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Web page

I have made grammatical changes.

Is this the first page which a person sees when exploring the Indy web site? If
so, perhaps the page ought to spell out the reasons that Indy has formed rather
than the lack of distributions meeting some of the needs of the Linux user.
Save that for another explanatory page.

Who comes to visit the site? The new user, one trying to make up their mind of
whether Linux would be better than what they are using? Or, people who are
just exploring the possibilities of Linux? Or, people just looking for
information? Consider each and make a link within the page to direct them to
information they are looking for.

Just musing,


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<TITLE>Independence project: Linux for the masses</TITLE>

<h1>Independence Linux: The user's revolt</h1>

<p>We want Linux to become <STRONG>the</STRONG> dominant operating
system.  But this will not happen if Linux remains a system for an
elite, it will not happen if Linux follows the steps of a system
(Unix) who never made significant inroads in two vital areas: the
desktop and the personal computer.</p>

<h2>A distribution belonging to us, the users</H2>

Independence is not just one of these commercial distributions which
has been appearing daily for the several months.  Indy desires to be a
distribution which allows users to make known their voice in a
distribution's design.  It is built by volunteers who no longer wish accept
having an aristocracy of distribution designers who provide solutions
that have little relation to the problems faced by us, Linux users.
It is built by people who do not accept present distributions which have time
and again neglected two areas vital for Linux's future: the
desktop and the personal computer.

<h2>Why do we revolt?<h2>

Year after year, version after version, distribution designers have
been living in a nice little Unix world which has little relation with
the Linux world in which we are living today.  In Unix: one can ignore private
users and small organizations, they quite simply can't afford the cost;
ignore workstations because, for most tasks, Windows was so much cheaper where
Unix was not a contender; can assume the user has a system administrator
who cares for the box and the system administrator reading the docs necessary
to the system for weeks because only big organizations could afford Unix --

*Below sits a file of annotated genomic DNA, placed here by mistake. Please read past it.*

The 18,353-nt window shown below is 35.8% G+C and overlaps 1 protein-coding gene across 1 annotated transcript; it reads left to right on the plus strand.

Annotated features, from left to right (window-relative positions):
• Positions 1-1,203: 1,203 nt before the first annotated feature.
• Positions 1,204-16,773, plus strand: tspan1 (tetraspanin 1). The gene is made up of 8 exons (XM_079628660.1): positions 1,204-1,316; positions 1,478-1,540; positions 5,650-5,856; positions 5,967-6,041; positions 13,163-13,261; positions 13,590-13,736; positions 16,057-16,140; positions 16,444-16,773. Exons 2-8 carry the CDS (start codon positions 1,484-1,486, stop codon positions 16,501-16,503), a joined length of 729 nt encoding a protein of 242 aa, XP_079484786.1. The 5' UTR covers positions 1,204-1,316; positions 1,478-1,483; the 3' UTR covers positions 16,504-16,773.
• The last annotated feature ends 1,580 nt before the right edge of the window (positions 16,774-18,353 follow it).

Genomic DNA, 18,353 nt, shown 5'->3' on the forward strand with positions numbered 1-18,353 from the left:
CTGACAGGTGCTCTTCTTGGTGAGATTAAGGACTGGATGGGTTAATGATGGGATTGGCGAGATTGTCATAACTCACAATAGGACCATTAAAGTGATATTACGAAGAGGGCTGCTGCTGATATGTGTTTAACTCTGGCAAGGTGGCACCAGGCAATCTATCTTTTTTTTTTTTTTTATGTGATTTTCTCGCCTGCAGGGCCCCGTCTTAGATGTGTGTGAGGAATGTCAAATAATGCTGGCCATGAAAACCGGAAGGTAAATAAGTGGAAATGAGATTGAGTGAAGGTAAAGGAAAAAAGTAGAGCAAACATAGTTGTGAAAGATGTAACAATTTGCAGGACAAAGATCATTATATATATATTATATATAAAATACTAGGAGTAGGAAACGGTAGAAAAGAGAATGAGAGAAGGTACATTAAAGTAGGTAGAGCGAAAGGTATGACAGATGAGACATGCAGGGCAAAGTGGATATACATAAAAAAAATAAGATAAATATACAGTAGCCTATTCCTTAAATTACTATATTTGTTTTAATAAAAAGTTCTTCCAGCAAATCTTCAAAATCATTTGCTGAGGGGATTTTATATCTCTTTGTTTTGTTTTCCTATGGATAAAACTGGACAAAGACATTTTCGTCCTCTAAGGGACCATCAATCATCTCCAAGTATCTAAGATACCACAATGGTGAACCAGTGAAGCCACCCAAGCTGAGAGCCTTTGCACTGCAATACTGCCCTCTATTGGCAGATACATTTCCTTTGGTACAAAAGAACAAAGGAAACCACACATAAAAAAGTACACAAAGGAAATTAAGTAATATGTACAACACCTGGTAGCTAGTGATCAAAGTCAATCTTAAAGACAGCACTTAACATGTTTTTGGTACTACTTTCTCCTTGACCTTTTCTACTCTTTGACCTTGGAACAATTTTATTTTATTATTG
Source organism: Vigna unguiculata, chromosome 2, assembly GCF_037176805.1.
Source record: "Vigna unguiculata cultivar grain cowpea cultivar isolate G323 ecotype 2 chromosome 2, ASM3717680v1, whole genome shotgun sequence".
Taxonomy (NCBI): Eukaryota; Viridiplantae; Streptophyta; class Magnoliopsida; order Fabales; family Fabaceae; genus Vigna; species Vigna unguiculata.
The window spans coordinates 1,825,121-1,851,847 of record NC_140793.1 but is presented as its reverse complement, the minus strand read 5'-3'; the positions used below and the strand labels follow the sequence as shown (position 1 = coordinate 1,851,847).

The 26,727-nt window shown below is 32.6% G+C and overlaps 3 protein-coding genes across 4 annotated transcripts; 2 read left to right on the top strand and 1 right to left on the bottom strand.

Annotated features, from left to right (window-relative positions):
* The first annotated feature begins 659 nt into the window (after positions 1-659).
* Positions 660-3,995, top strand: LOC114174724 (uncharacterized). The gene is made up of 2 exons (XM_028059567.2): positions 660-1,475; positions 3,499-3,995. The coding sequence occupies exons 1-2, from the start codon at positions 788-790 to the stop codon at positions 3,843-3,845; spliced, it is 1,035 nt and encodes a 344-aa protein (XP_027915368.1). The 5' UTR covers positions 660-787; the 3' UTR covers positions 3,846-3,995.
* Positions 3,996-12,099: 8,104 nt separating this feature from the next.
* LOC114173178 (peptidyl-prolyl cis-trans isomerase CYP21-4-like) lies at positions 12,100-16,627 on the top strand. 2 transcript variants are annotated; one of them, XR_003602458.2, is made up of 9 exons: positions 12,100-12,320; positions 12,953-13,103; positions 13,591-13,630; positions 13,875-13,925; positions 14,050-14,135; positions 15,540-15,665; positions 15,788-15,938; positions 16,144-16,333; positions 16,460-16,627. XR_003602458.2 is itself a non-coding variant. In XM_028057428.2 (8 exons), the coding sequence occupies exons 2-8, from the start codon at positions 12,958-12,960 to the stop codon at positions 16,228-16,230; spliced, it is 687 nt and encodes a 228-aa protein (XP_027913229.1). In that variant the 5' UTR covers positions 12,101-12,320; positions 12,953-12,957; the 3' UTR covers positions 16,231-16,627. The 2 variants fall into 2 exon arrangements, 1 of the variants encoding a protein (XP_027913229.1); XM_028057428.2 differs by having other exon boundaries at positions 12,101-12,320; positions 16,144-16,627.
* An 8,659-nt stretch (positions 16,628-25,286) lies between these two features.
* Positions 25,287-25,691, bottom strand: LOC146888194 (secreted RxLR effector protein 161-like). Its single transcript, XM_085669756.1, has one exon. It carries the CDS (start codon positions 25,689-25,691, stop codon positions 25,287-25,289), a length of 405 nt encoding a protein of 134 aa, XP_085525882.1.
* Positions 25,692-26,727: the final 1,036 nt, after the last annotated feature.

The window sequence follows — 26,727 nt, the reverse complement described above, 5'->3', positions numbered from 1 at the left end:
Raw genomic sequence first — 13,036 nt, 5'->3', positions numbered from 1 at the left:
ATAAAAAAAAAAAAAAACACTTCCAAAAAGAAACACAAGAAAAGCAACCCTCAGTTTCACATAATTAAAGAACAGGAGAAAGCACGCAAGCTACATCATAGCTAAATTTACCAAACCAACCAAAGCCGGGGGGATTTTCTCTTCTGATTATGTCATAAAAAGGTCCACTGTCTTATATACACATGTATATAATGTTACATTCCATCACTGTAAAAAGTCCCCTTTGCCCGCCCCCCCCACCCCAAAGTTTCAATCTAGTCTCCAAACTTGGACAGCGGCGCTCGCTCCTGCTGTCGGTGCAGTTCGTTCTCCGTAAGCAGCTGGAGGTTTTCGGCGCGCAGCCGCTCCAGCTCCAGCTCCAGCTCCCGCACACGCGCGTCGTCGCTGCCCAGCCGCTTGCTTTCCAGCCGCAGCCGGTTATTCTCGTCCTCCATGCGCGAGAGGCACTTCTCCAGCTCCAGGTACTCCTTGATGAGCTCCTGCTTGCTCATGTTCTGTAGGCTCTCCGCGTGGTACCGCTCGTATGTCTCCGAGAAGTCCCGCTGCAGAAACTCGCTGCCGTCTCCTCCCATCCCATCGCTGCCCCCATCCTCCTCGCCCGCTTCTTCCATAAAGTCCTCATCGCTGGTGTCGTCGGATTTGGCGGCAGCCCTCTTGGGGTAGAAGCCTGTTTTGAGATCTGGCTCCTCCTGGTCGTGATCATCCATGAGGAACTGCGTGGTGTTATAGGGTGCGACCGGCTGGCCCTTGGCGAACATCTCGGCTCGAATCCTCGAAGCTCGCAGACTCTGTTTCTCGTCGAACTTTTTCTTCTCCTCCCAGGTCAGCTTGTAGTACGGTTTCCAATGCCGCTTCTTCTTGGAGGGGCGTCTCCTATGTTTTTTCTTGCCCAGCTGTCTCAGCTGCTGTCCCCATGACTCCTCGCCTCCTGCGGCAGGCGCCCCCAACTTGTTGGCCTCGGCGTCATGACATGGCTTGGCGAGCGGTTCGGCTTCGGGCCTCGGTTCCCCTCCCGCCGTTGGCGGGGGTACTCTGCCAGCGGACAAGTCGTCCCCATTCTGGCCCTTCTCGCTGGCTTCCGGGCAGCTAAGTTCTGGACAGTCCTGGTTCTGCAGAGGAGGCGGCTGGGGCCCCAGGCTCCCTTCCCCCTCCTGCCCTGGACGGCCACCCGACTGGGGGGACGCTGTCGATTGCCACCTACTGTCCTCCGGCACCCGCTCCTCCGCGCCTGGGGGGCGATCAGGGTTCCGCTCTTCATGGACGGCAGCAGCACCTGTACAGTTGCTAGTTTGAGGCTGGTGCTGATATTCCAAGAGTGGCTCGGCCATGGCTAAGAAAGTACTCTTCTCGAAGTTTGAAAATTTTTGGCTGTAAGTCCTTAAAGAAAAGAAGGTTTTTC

that means there are other people doing real work while the system
administrator tunes his skills. </p>

In Linux, or in any affordable system, you cannot ignore the small
company, the private user or the workstation.  However, eight years
after Linux was created distribution designers are still unaware of
this basic fact.  They are still shipping servers which are an overkill
for small organizations, they are still giving a far better treatment
to LAN users than to a dial-up user, and despite the availability of
office suites, they seem unable to think outside the realm of servers and
include productivity software, or, the tools you will need if your Linux box is
a client of an NT box.  Eight years after the creation of Linux, distribution
designers haven't learned to think of software for private users as
something as important as Apache or Samba or, that you have to think of
users who don't have a system administrator to care for them.

We at project Independence, think that the Linux user is different from
the Unix user, that Linux has potential to go where Unix never went
and that means we need Linux specific solutions.  We have waited
and waited and waited for the day we would get a distribution designed
for the Linux user in mind.  We are tired of waiting.  We think the
users who are presently neglected, while far less influential than
those who use Linux in traditional Unix roles, are in fact far
more important for the future of Linux.  We think it is time for Linux
users taking charge.  That is why we made Independence.

<H2>The Independence distribution</h2>

Independence is a free distribution designed by users for users and
particularly those who are being left out by present distributions.
You can find more info about the distribution in the <A HREF="/distribution/"> 
distribution page</A>
 You can find more info about Indy in the<A HREF="/distribution/"> 
distribution page</A>.
Independence is volunteer work, we will progress faster 
if<STRONG>you</STRONG> participate.  If you believe that Linux users 
are different and need <A HREF="/thinklinux.shtml"> 

Independence is volunteer work and it will make faster progress if
<STRONG>you</STRONG> participate.  If you believe that the Linux user
is different and needs <HREF <STRONG>Linux</STRONG> solutions Think
Linux>, if you believe that we, users in the front line, are in the
best position to determine what is good for us, if you want the use of Linux
to spread beyond its present niche and would like to <STRONG>ACT</ACT><A
HREF="/subscribing/index.shtml">join us!</A>

<p>To keep yourself informed about Independence progress subscribe to
our mailing list by sending a e-mail to <strong>majordomo@seul.org</strong>
with no subject or signature and <STRONG>subscribe
independence-l</STRONG> in the body of the message.
<HR><TABLE WIDTH=100%><TR><TD><STRONG> Project coordinator</STRONG>
 <A HREF="jfm2@club-internet.fr">jfm2@club-inter">mailto:jfm2@club-internet.fr">jfm2@club-inter
net.fr </A></TD><TD><STRONG>Web Weaver</STRONG>
 <A HREF="elflord@pegasus.rutgers.edumailto:elflord@pegasus.rutgers.edu">elflo
rd@pegasus.rutgers.edu></TD><TD><STRONG>Mailing list subscriptions </STRONG>
 </A>majordomo@seul.org>(put subscribe independence-l in the 
body)</TD></TR></TABLE><!-- Close the global table --></TD></TR></TABLE>